Kelly Crow sat down with Leslie Wexner, the retailing magnate, and close friend of former Sotheby’s principal owner, A. Alfred Taubman. The occasion is a traveling show of Wexner’s Picasso collection. Here he tells Crow how he came to focus on the master:
in the early 1970s, Alfred Taubman, the landlord for some of my stores, and I got into an argument about leases, and he invited me to Detroit to debate it out in his office. Then he invited me to have lunch at his house, and that was the first time I saw art in a private home. It never occurred to me that people lived with significant art. Al suggested I start going to galleries and museums to see what appealed to me. That was daunting.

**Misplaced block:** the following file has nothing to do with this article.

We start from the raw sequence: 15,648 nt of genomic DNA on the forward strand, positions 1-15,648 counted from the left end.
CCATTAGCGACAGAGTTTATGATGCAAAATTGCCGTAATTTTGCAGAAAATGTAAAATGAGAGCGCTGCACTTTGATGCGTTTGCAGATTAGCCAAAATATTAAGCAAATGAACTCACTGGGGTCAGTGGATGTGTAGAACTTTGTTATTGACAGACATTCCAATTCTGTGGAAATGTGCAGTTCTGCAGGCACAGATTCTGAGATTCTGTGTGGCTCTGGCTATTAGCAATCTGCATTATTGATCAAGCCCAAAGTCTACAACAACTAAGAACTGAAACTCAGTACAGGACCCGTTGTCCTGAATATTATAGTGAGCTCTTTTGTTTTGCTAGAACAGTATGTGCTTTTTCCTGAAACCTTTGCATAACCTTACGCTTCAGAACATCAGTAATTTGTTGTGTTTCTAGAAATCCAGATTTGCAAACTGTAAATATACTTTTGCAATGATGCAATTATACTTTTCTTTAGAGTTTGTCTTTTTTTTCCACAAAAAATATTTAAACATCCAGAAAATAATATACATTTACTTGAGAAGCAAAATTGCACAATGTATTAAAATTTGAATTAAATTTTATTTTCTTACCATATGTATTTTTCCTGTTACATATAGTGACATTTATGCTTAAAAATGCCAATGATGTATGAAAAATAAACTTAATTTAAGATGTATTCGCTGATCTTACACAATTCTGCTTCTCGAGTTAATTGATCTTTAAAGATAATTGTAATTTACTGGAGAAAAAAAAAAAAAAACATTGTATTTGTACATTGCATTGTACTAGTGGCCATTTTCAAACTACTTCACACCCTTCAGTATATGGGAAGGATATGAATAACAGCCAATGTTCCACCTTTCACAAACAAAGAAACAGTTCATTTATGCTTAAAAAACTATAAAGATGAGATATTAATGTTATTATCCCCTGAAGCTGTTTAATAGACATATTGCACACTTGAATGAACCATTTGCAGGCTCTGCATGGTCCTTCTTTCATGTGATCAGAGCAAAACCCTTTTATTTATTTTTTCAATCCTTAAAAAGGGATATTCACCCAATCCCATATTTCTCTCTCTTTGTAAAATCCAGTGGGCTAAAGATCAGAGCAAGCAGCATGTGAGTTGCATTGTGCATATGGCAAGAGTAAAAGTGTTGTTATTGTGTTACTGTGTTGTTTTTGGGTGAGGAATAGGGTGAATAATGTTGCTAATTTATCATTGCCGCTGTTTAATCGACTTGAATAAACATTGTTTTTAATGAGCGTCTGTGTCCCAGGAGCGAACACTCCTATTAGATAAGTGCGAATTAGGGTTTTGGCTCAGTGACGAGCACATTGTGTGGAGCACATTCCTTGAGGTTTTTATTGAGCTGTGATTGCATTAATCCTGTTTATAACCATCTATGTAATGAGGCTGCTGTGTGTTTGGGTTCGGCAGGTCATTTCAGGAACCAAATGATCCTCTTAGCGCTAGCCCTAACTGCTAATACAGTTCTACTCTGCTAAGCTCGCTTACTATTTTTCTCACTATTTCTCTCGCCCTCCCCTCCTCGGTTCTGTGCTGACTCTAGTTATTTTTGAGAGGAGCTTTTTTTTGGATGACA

What I responded to first was the New York School, the abstract artists of the 1940s and 1950s. The Old Masters just seemed old, but the colors and expression of the New York School were interesting to me. So during the first 10 years, I built a reasonable collection of Rothko, Kline and artists of that ilk. I bought a large Henry Moore single figure and a cubist Georges Braque. I lived with different things, René Magritte, Joan Miró. I was experimenting, but the collection felt adrift.
Then one day in the early 1980s, I went to an art fair in Chicago and saw a Picasso drawing. It was a 1920s picture of a seated woman; it was just remarkably moving and very different than the New York School and the abstract things I’d been buying. That was transformational for me because it started me in a very different way. […] I still own some Giacometti, because he is a disciple of Picasso in a different form, and Jean Dubuffet as well.
A Mogul Shrinks His Art Focus (WSJ.com)